Jones Day persuades a federal judge to equitably toll the statute of limitations in a Federal Tort Claims Act case, prompting a settlement
Clients Black, Michael
Jones Day’s Boston office obtained a favorable ruling in federal court for pro bono client Michael Black. In October, Chief Judge Mark Wolf of the U.S. District Court for the District of Massachusetts agreed to equitably toll the statute of limitations in Mr. Black's negligence case brought under the Federal Tort Claims Act (“FTCA”). After the ruling, Jones Day negotiated a settlement for Mr. Black.
Judge Wolf’s ruling, and the settlement that followed, brought to a close a five-year odyssey for Mr. Black. His 2007 complaint alleged that Mr. Black, a paraplegic, was injured when prison officials failed to adequately secure his wheelchair to the floor of a transport van. Despite repeated assurances to Mr. Black that his complaint would be timely, Mr. Black's former counsel filed the complaint two months after the limitations period had expired. The late filing initially resulted in dismissal, but Mr. Black filed a pro se appeal to the U.S. Court of Appeals for the First Circuit, which vacated the dismissal order and remanded the case for factual development.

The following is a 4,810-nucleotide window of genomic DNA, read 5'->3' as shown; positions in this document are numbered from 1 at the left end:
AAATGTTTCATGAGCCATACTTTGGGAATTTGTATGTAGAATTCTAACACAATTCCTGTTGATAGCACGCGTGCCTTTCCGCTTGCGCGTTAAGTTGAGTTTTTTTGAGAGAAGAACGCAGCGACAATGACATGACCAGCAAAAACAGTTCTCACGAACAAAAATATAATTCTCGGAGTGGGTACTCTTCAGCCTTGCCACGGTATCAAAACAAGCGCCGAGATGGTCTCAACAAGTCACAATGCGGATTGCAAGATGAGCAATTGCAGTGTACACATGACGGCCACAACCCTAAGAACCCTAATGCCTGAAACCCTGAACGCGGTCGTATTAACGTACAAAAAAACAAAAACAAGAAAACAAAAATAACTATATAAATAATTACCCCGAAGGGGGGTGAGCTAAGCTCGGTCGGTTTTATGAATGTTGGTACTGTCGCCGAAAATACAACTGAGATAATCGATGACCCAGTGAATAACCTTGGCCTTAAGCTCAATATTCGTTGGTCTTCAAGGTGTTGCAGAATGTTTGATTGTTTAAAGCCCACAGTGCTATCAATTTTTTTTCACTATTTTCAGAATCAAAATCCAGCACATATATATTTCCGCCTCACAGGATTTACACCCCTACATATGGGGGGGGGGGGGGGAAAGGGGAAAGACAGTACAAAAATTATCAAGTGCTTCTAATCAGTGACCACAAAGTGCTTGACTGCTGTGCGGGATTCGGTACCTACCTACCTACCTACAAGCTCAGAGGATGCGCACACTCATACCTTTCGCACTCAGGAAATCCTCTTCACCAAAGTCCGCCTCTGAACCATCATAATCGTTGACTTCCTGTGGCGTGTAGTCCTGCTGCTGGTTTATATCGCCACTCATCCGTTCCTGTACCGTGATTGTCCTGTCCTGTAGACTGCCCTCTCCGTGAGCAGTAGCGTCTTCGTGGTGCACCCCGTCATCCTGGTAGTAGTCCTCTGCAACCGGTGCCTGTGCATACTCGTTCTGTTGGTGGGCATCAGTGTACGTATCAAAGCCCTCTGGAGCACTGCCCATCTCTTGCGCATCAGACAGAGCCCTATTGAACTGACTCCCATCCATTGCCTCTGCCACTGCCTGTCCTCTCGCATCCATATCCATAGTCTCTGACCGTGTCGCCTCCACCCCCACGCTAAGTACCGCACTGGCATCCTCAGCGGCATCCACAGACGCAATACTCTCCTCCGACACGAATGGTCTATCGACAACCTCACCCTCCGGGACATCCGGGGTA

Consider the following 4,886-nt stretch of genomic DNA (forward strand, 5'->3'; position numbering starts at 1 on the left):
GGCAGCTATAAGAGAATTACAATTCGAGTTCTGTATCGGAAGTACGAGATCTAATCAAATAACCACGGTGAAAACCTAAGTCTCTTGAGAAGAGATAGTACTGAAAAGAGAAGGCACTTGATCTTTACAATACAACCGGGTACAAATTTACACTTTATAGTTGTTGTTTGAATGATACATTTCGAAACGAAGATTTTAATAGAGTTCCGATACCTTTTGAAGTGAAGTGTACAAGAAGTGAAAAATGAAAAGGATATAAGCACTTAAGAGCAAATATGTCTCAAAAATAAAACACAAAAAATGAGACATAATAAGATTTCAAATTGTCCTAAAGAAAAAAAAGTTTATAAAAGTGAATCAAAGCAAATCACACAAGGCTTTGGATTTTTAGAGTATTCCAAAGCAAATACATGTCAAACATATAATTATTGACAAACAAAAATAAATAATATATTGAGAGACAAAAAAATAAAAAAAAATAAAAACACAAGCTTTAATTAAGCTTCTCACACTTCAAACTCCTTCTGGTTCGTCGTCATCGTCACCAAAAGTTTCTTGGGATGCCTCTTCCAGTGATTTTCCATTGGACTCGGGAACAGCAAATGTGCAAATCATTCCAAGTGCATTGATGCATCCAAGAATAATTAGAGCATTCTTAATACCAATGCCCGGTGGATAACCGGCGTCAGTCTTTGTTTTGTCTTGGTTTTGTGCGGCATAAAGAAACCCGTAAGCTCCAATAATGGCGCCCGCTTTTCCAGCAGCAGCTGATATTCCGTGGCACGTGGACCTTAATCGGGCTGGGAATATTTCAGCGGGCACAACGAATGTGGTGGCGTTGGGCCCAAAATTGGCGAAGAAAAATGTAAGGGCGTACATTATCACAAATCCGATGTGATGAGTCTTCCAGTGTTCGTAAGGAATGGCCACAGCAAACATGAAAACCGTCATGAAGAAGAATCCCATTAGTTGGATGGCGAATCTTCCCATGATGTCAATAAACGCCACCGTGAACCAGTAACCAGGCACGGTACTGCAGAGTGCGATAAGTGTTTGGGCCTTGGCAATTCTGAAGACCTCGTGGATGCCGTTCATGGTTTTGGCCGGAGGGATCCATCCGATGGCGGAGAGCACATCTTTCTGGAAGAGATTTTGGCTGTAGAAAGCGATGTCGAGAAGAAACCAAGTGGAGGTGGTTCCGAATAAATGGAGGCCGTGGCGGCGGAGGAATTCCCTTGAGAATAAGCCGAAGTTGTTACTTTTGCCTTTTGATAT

On remand, Judge Wolf appointed Jones Day to represent Mr. Black. After months of discovery and extensive briefing, Judge Wolf agreed with Jones Day that the FTCA’s statute of limitations should be equitably tolled in order to make the complaint timely. He reasoned that the misconduct of Mr. Black’s former counsel, who has since been disbarred, was so egregious that it created an extraordinary circumstance warranting equitable tolling. In so holding, Judge Wolf rejected the government’s argument that the doctrine of equitable tolling was not available because the FTCA’s statute of limitations was “jurisdictional.” He ruled, instead, that the doctrine did apply in appropriate cases brought under the FTCA.